SFPUC OKs Calaveras Dam Replacement in Water Improvement Program

After seven years, San Francisco's Planning Commission certified the project's environmental impact report for work that is designed to improve Bay Area water supply in the Alameda Creek habitat.

The San Francisco Public Utilities Commission (SFPUC) unanimously approved the Calaveras Dam Replacement Project following certification of the project's final environmental impact report, according to the SFPUC communications department.

The project will replace the existing seismically unsafe Calaveras Dam with a 210-feet high new earth and rock-fill dam adjacent to the existing structure. The new dam will restore the water storage levels of the Calaveras Reservoir upwards of 31 billion gallons of water — almost half of the total Hetch Hetchy water system storage capacity in the Bay Area. Since 2001, the dam has operated at 30 percent of capacity due to seismic concerns. The $434 million Calaveras Dam project is part of SFPUC’s $4.6 billion regional Water System Improvement Program (WSIP) to upgrade aging pipelines, tunnels, and reservoirs in the Hetch Hetchy regional water system.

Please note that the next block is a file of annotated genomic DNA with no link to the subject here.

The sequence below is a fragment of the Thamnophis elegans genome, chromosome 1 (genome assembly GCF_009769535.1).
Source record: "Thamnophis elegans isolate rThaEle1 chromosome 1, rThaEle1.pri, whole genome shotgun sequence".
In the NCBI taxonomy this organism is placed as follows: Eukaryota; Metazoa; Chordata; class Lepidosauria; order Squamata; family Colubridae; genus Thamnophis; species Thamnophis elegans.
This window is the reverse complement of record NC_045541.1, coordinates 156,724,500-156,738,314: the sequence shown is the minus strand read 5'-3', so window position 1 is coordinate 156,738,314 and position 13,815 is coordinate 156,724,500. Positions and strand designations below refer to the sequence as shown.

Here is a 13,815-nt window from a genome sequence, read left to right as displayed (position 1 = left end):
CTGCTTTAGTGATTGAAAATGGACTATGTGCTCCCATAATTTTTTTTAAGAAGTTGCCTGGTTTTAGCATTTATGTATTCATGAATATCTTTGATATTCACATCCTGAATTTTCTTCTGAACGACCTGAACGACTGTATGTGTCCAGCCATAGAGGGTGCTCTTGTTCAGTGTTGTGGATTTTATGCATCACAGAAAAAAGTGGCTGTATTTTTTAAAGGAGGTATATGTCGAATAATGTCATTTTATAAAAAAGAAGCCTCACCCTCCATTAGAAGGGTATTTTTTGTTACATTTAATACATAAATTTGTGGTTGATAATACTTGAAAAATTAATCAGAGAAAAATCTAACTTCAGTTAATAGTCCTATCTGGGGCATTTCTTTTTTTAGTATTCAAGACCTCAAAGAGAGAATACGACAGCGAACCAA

“The environmental review process required nearly seven years of collaboration with the environmental community and regulatory agencies,” said SFPUC General Manager Ed Harrington. “This inclusive effort resulted in a superior project that increases the seismic reliability and drought protection of the Hetch Hetchy water system, creates Bay Area construction jobs, and improves the environmental conditions for wildlife in Alameda Creek.”

The SFPUC Calaveras Dam Replacement project includes additional scheduled water releases, new fish passage projects, and improved watershed management monitoring. These projects are designed to assist in the restoration of steelhead trout in Alameda Creek and enhance the environment for native species like Yellow Legged and Red Legged Frogs.

The new reservoir project was advertised for bid on January 31 with a construction cost estimated at between $250 million and $300 million. Construction is anticipated to begin this summer and will require more than 814 thousand craft hours by laborers and basic crafts workers.

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